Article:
Kadazan Dusun
Latest News
OPPO A3 invades the market |  Pink Evans muncul dengan single pertamanya "Jujur ku tak bisa" |  Isu bekalan air bersih di Ranau akan diatasi: Abidin |  Kes denggi di Labuan meningkat 62 kes |  Agong sokong langkah berhemat, pemansuhan GST |  Sabah Ports and Harbours Dept Director among four remanded for bribery investigation |  Pygmy elephant found dead on oil palm plantation |  Sabah has the most unemployed graduates in country |  Shafie the right man for the job! |  Matlan: Nominate suitable candidates! |  MAGANU HAANG KUMAA KOMPONI AU NAKAHANTOI MINOMONGO VOKOK VAIG ID BEAUFORT |  Norzawiyah, koonduan koiso sabaagi Potunud JaPen Sabah |  Potunud, tohu kuntilikto nokogompit susuap tinaan naamot |  USCI medical and pharmacy roadshow |  Welder Training Programme for Sabahan youth | 

Tough loan rules stymieing Sabah’s property sector

Chew Sang Hai

11th August, 2017


KOTA KINABALU: The growth of Sabah’s property sector is being stymied by stringent loan approval conditions set by Bank Negara Malaysia (BNM).

“Property developers acutely need the support from the banks; they cannot do business without getting the loans they need, said President of the Sabah Real Estate and Housing Developers Association (SHAREDA), Chew Sang Hai , and stressed the property sector cannot depend solely on the government for funding.

In response to the high rate of rejection for business loans, he said SHAREDA has submitted a list of proposals to the Federal Government calling for fairer policies and measures for the betterment of the local property sector.

Chew said this when met by reporters after attending the opening ceremony of the COE Roundtable Conference which was officiated by Minister of Local Government and Housing, Datuk Hajiji Hj Noor on behalf of Chief Minister Datuk Seri Musa Haji Aman.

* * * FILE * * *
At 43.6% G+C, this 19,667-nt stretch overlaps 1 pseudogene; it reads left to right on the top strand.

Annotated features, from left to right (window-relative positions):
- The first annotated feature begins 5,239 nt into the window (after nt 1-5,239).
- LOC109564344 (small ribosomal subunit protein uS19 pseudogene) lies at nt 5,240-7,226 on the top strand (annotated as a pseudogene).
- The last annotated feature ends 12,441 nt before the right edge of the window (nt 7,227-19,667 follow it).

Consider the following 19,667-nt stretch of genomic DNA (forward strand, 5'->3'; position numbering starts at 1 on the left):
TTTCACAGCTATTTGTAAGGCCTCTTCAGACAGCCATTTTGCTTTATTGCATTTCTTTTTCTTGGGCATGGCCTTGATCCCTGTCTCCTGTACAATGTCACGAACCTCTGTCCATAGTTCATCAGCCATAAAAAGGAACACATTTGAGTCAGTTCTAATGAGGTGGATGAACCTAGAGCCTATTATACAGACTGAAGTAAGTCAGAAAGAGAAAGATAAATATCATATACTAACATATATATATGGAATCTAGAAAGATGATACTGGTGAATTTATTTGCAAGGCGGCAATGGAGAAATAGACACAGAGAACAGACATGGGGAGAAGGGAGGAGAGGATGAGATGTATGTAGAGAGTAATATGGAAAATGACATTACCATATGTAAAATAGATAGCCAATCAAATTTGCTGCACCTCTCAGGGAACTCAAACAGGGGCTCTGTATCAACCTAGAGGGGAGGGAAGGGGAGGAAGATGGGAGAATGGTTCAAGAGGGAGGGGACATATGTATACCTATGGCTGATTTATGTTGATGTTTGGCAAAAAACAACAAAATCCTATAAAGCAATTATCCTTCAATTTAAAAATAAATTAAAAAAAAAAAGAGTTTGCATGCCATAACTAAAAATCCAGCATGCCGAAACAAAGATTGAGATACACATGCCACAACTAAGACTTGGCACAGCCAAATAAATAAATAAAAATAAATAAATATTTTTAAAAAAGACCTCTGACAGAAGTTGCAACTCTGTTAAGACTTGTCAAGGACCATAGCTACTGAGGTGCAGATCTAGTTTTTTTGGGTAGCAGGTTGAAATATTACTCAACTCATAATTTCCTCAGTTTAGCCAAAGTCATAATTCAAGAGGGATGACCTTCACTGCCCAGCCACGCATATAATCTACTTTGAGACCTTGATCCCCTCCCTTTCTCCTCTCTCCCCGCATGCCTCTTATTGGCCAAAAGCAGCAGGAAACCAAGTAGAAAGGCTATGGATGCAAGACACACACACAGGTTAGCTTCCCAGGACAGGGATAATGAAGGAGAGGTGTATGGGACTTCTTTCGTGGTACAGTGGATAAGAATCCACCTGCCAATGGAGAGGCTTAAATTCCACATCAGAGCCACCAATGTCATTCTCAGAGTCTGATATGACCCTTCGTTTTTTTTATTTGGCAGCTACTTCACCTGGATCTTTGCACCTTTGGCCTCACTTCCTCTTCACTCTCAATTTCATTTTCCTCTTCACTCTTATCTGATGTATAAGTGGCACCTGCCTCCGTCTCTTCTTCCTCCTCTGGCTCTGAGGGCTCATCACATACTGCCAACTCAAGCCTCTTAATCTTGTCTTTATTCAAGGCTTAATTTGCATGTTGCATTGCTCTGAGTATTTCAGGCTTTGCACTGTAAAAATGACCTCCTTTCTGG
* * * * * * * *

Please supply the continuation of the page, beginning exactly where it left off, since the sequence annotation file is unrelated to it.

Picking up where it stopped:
“It is imperative to stress here that Sabah’s business situation is very different from West Malaysia, regrettably many loan applications were rejected by the Risk Committee at Kuala Lumpur because they lack knowledge on the state’s developmental progress,” lamented Chew.

Furthermore, he said among the main obstacles faced by property sector in Sabah is attributed to imbalance exposure of loan lending.

With prospects for loans drying up due to stricter bank approval policies, he noted that imbalance of loan exposure and distribution among real estate and property developers will cause imbalance in development projects.

To overcome the disparity, Chew said SHAREDA recommends setting the fixed exposure rate of 5-7.5 percent for Sabah and Sarawak and creation of a Regional Risk Office in Sabah.

When pressed by reporters on the current exposure rate for Sabah, he said Bank Negara Malaysia (BNM) has refused to disclose any details, however he said: “We get the feeling that it’s very low, if we don’t get the loans, how we can start projects?”

Apart from calling for revised rates, Chew outlined the proposals also called for the creation of Regional Risk Committee to be based in Sabah with an approval rate of RM150 million.

At present, Malayan Banking Berhad has a Regional Risk Committee in Sabah but with an approval authority at a meagre RM20 million, which does not match the scale of property development pace in Sabah.

He emphasised for a concerted effort from all parties to work together for the sustainability of the finance industry. “ For example, if the total loan term is RM 100 billion, then RM7 billion must come from Sabah, you cannot say RM100 billion and only RM1 billion come from Sabah, only 1 perc ent doesn’t mean anything,” he said.

In response to SHAREDA’s proposals, Chew said the Bank Negara Governor has agreed to establish a dialogue on August 4 to initiate a Regional Risk Forum for Sabah.

“Chief risk officers from all the banks, mostly based in KL will be invited to attend our talk and we will give them a deeper insight and understanding on the differences between Sabah and West Malaysia,” he said.

Additionally, he noted BNM will also be initiating a taskforce to study on measures to improve the banking infrastructure mobility in the state.

Email Print